French artist dies aged 96 – ARTnews.com

Jacques Villeglé, an artist whose work made use of torn posters spotted in the streets and who influenced generations of French artists, has died aged 96.

Paris-based Galerie Georges-Philippe & Nathalie Vallois, who represents Villeglé, announced the artist’s death in a statement posted on social media on Tuesday. The gallery remembered him as “hard-working, always smiling.”

Villeglé was the last living figure associated with Nouveau Réalisme, a French avant-garde movement of the late 1950s and early 1960s that sought a total fusion of life and art. Its predecessors – including César, Arman and Niki de Saint Phalle – often used commercial objects and advertisements, which they viewed with suspicion, while also bringing the visual language of Abstract Expressionism into the everyday.

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Villeglé’s main mode of expression at the time was the exhibition of torn and distressed posters he had seen in Paris. He called this practice decollagismalthough he was not often the one to tear this apart – that was the work of passers-by, who were left anonymously.

He described his works from this time as “a whole repertoire of tears, scratches, slashes, scribbles, smears, cuts, gouges, scrapes, inscriptions and overlays.”

There was often an explicitly political dimension to all this. In 1961 Villegle . made Carrefour Algeria-Evian, which features an advertisement for bottled water next to a sign showing support for Algeria in its war of independence. The work was a play on words: Evian was both the name of a water company and the city where negotiations for a peace treaty between France and Algeria began that year.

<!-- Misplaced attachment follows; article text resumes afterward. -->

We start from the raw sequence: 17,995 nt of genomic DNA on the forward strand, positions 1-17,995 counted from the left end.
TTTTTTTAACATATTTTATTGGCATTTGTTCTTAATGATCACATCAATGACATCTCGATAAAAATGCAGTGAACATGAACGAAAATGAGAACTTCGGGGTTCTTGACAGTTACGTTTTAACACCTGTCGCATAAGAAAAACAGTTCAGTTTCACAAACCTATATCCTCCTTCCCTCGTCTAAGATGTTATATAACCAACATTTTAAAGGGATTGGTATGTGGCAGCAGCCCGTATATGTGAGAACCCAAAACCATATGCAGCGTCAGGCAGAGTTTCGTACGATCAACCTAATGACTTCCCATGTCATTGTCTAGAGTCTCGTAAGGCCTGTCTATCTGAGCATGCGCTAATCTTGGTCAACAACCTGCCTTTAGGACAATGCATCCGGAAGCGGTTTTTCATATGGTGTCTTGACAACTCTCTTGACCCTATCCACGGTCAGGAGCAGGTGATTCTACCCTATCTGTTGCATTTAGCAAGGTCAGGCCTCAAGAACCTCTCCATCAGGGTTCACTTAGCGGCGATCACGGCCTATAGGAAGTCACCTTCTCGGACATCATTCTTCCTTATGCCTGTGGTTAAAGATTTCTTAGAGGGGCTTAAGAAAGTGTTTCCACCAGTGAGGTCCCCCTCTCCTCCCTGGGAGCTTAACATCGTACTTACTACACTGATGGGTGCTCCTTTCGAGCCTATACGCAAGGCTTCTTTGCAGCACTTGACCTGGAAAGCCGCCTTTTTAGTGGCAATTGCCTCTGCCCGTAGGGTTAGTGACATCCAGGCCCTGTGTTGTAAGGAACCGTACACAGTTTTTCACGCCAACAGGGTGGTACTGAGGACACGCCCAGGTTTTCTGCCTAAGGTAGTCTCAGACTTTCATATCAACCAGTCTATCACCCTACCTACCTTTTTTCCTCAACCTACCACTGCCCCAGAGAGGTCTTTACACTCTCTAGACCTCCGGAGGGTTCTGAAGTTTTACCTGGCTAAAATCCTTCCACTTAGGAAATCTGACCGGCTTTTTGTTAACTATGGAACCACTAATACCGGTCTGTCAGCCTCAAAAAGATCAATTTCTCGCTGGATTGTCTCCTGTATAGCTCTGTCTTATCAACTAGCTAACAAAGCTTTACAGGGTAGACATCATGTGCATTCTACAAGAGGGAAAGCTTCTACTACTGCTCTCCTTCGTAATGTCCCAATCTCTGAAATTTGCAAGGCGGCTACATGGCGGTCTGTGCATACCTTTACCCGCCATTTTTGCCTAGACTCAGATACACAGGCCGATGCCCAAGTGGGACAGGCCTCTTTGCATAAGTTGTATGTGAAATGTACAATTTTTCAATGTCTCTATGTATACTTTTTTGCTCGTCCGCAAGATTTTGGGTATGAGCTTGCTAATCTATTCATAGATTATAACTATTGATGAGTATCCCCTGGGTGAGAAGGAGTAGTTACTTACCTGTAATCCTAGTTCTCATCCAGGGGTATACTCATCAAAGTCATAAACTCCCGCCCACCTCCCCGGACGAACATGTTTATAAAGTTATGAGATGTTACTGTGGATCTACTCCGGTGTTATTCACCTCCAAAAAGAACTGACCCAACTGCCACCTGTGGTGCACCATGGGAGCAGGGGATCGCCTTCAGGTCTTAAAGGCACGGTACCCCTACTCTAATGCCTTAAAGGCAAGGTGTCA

“What makes them more than that is their strange, allusive poetry: a poetry of chance and everyday life,” critic Michael Kimmelman once wrote in the New York Times† “They’re reminders of the value of keeping your eyes open.”

Born in 1926 in Quimper, France, Villeglé initially began creating sculptures using junk found on the beaches of Saint-Malo. In the late 1940s, Villeglé formed a bond with the artist Raymond Hains, who became a close friend, and the two became decollagism† Some of their early experiments, with an emphasis on appropriated and collaged text, were associated with the Lettrist movement.

After the May 1968 uprisings, Villeglé began to focus on what he called a “socio-political alphabet,” or a language system built with heavily stylized letters with a left-wing underpinning (for example, an A in the shape of the symbol for anarchism). He also continued to produce stripper works, relying on music event ads for one series, although in this case Villeglé himself shredded the ads as opposed to people on the street.

In the 1960s, Villeglé’s work gained some visibility outside of France, after it was included in the legendary 1961 exhibition “The Art of Assembly” at the Museum of Modern Art in New York. Yet he remains far more famous in his home country than anywhere else. In 2008 the Center Pompidou in Paris organized a retrospective of his work.

“Thanks to the almost exclusive use of torn posters, this pioneer of urban art leaves behind an abundant body of work of astonishing formal richness”, the Center Pompidou wrote on Twitter on Tuesday.

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